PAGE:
Websense Enterprise v5 has helped thousands of larger businesses manage how employees use computer resources such as Internet access, desktop applications and network bandwidth. Bringing the benefits of its enterprise-class employee Internet management (EIM) solutions to smaller companies, Websense this week announced the launch of Websense Enterprise for Small and Medium Businesses.
Curt Staker, Websense president, said SMBs have the same need to manage the emerging Internet-based threats as larger companies.
Targeted at organizations with fewer than 1,000 employees, Websense Enterprise for SMBs operates on a single server without a firewall, cache, or proxy device. This allows SMBs to manage computing environments at the server, network, and desktop levels.
Websense Enterprise for SMBs is an ideal product for a small- or medium-sized business because it does not require any technical resources to integrate with firewalls, or other infrastructure equipment. The programs enhanced Web filtering features include:
- Dynamic Protocol Management: Allows IT administrators to manage employee access to network protocols updated daily through automatic database downloads such as instant messaging, peer-to-peer file sharing, streaming media and those that tunnel over port 80. For example, the Instant Messaging (IM) Management function restricts specific users or groups of users and standardizes IM within a business by blocking employee access to all network-based IM protocols except the one designated by management. In a similar way, the Peer-to-Peer Management function enables businesses to block network-level protocols to protect against the security and limit legal liabilities that music and file swapping services sometimes carry.
- Management Options: There are nine ways small businesses can enforce a customized Internet access policy by user or group. Options include permit, deny, time of day, yes lists, time-based quotas, continue, defer, password override and bandwidth. Using the time-based quotas feature, for example, a business can allocate 30 minutes of personal surfing time daily for each employee to use as necessary.
- WebCatcher: Ensures that new or not yet classified Web sites visited by employees are categorized and added to the next download of the Master Database. Essentially, WebCatcher enables the program to customize itself to fit the surfing patterns of Websense customers providing an extra layer of security protection.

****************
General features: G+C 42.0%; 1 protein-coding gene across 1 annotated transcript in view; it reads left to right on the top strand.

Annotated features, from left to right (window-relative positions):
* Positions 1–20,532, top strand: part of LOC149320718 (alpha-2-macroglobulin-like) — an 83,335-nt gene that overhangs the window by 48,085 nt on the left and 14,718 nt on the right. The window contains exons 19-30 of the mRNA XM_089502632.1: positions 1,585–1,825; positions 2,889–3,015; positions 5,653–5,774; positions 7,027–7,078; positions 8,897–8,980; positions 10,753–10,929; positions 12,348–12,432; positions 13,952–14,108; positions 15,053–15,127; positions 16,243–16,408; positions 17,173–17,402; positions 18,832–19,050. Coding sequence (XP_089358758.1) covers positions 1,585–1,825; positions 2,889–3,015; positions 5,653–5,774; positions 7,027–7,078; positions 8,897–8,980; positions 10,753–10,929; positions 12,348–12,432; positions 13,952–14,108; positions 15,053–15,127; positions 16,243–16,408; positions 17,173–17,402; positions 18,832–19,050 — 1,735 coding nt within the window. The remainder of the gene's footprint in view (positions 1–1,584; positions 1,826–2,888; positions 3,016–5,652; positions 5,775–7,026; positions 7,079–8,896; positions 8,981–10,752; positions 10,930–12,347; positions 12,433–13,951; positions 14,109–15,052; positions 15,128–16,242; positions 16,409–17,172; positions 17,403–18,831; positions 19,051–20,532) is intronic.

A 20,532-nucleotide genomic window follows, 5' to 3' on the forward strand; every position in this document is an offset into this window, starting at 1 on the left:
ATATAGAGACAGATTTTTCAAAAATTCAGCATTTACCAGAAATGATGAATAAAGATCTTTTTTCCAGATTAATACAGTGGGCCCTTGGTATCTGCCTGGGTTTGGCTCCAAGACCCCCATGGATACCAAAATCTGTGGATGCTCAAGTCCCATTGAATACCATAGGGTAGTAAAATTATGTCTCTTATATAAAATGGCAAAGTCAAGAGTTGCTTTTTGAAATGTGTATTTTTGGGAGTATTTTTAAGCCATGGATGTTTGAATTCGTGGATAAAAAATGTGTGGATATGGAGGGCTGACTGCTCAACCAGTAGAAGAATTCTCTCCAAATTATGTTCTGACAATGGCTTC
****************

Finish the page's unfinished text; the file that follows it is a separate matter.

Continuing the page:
In addition to its Web filtering capabilities, Websense provides in-depth trend and risk reporting, which allows business to monitor Internet traffic trends and highlight specific security risks related to employee Web surfing. Reporting tools include:
- Websense Reporter: Provides more than 80 high-level reports of Internet traffic trends in order to analyze the effectiveness of an Internet use policy, including protocol and file-type use reports.
- Real-Time Analyzer: Gives IT managers an immediate graphical snapshot of network traffic, including protocols, bandwidth and Web sites visited.
- Websense Explorer: An upcoming Web-based, interactive reporting tool that enables non-IT-managers to click through employee Internet use to run instant statistical analysis to identify employees with the widest variance of Web usage within a company.
A one-year subscription to Websense Enterprise costs approximately $20 per user. There are no initial setup fees involved. Websense Technical Support is free and available by telephone during regular business hours. Additionally, Websense Enterprise v5 for SMB will be available for a 30-day free evaluation download at the beginning of May.
There are two add-on modules available to the base program a Bandwidth Optimizer and a Client Application Manager. The premium group services cost about $5 and $10 per user per year, respectively.
The Bandwidth Optimizer improves overall network performance by reducing the use of non-work-related, high-bandwidth media-based programs in real-time. The Client Application Manager controls the launch of specific applications based of management specifications. It monitors high-risk applications, such as hacking tools, as well as known security threats, such as IM and spyware.
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